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I've travelled long distances, but I've always had my backpack and used transport, and can get by that way fairly easily in general.

I've been reading about long-distance walkers - people who walk across America in 87 days, for example. I'm assuming they can't carry a 15kg pack on their backs this whole way, or food and drink - do they usually have support?

Put it this way, if I (or you) were to do it, what would one need to achieve a long-distance walk (aside from being fit and slightly mad :)), and how would you ensure you had enough supplies?

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I met a fellow walking cross country. He was doing about 18 miles a day. He did have a large backpack. Of course, he didn't have enough food and water for the whole trip, but he probably had a couple of days worth. –  Joel Spolsky May 14 '12 at 20:00
Added a bounty as I'd like to see if I can get some more real-world examples of how people achieved it. –  Mark Mayo Mar 13 '14 at 13:27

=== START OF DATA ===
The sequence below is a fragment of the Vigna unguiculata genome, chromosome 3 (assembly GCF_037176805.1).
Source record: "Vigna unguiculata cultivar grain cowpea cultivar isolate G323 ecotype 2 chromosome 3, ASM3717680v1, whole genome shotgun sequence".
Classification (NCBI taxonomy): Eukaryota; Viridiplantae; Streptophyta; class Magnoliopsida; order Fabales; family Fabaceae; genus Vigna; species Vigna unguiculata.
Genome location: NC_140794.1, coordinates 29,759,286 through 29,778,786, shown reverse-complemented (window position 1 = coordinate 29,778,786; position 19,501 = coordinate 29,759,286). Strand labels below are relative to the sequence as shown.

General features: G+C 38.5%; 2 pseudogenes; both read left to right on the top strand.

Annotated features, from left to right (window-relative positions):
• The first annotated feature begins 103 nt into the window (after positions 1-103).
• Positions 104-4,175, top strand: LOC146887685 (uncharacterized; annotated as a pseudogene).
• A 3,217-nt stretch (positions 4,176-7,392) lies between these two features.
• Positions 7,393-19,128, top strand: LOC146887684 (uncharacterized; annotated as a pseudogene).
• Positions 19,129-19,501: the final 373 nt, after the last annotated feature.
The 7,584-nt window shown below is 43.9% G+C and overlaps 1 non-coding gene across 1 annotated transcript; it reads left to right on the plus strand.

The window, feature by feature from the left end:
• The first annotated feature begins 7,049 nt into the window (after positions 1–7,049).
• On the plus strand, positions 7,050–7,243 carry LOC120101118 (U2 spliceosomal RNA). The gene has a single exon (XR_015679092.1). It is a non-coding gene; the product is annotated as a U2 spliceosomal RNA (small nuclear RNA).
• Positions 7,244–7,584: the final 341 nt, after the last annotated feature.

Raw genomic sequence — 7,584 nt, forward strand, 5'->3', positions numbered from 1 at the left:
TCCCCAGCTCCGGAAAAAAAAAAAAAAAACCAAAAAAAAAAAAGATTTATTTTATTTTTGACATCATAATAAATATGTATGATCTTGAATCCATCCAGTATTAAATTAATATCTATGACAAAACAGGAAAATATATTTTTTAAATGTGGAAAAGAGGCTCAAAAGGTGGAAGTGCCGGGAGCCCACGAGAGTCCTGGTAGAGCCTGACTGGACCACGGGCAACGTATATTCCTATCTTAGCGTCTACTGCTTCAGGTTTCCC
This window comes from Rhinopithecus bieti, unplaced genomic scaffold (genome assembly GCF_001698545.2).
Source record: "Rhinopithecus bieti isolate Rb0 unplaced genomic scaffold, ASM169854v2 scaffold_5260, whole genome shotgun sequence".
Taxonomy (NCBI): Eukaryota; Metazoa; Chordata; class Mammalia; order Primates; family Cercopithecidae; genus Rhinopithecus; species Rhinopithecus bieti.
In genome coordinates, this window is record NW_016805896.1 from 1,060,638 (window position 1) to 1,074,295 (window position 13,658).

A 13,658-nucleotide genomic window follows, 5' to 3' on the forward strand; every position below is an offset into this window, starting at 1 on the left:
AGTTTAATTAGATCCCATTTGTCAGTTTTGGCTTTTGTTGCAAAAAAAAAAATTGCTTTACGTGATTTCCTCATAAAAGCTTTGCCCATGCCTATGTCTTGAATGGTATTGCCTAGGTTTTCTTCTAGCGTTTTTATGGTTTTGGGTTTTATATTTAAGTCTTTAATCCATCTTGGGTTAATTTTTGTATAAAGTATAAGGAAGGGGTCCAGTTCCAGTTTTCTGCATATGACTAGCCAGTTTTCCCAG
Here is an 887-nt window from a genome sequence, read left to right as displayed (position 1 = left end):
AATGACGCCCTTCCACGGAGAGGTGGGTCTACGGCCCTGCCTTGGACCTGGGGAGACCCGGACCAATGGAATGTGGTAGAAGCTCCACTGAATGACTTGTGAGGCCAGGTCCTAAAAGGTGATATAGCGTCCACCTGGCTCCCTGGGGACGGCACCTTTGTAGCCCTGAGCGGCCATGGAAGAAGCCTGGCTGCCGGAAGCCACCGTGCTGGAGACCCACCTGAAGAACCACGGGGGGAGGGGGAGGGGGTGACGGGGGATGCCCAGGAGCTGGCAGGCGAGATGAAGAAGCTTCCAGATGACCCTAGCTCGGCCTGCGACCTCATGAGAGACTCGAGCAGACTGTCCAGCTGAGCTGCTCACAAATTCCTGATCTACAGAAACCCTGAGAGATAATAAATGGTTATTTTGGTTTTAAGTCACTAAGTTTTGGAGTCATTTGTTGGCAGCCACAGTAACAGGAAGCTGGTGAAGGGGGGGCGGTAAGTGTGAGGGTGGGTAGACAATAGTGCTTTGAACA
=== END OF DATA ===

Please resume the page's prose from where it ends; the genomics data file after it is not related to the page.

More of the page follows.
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up vote 8 down vote accepted

From my experience it is practically infeasible to carry food supplies for more than half a week and water supplies for more than a day. Unless you have porters or mules. Freeze-dried food can furthermore reduce the weight you have to carry.

There are a lot of people walking the Way of st. James which takes about one month. The best prepared have less than 5kg backpacks. Everything around 10kg or more is going to spoil your walk. All you carry is a small sleeping bag (100-300g in summer), one change of clothes, flip-flops, toothbrush, raincoat, snack for one day and water. Everything else you either do not need or buy on the way. You can find a lot of gear left somewhere on the way :)

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